On Tuesday, Joe Scarborough took The New York Times to task for downplaying revelations that former Obama administration National Security Adviser Susan Rice reportedly requested the unmasking of Trump campaign officials — and he may have a point.
In an April 3 piece titled, Trump Tries to Deflect Russia Scrutiny, Citing ‘Crooked Scheme’ by Obama, the paper of record only included the Rice news within the broader story of Trump deriding former president Obama, writing:
The president’s broadside against his predecessor coincided with a string of reports in conservative news media outlets that Susan E. Rice, Mr. Obama’s national security adviser, requested the identities of Americans who were cited in intelligence reports about surveillance of foreign officials, and who were connected with Mr. Trump’s campaign or transition.
And while it’s true, that the story first bubbled up in conservative corners of the Internet, it only took off after being published by Eli Lake in Bloomberg View. As a publication, that’s as middle-of-the-road as it gets.
While a review of Lake’s articles for Bloomberg shows a consistent conservative bent, he’s no Republican handmaiden and in the past has taken Trump to task for his support of Wikileaks and Russian kowtowing. Before Bloomberg, Lake had a respected career as a senior national security correspondent for the Daily Beast and a contributing editor at The New Republic.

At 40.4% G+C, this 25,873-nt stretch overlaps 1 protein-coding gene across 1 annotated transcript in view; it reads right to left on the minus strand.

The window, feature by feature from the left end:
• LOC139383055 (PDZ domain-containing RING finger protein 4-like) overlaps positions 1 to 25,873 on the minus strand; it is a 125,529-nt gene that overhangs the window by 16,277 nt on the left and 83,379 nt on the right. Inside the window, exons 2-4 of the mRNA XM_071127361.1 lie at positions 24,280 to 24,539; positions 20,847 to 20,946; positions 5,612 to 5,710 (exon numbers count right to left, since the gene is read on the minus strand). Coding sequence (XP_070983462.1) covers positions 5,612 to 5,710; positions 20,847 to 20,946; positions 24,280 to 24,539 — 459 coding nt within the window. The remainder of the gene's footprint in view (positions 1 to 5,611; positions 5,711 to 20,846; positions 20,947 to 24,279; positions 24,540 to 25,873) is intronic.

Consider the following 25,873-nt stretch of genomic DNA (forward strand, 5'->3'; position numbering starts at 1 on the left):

Using “conservative” as a pejorative to disparage Lake’s real reporting does a disservice to anyone looking for genuine answers on this issue. Worse, it adds fuel to the fire of Republican claims that the mainstream media is in the tank against Trump. Instead of dismissing the “conservative media” that broke the news, The New York Times should ask why they didn’t get to the story first.
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This is an opinion piece. The views expressed in this article are those of just the author.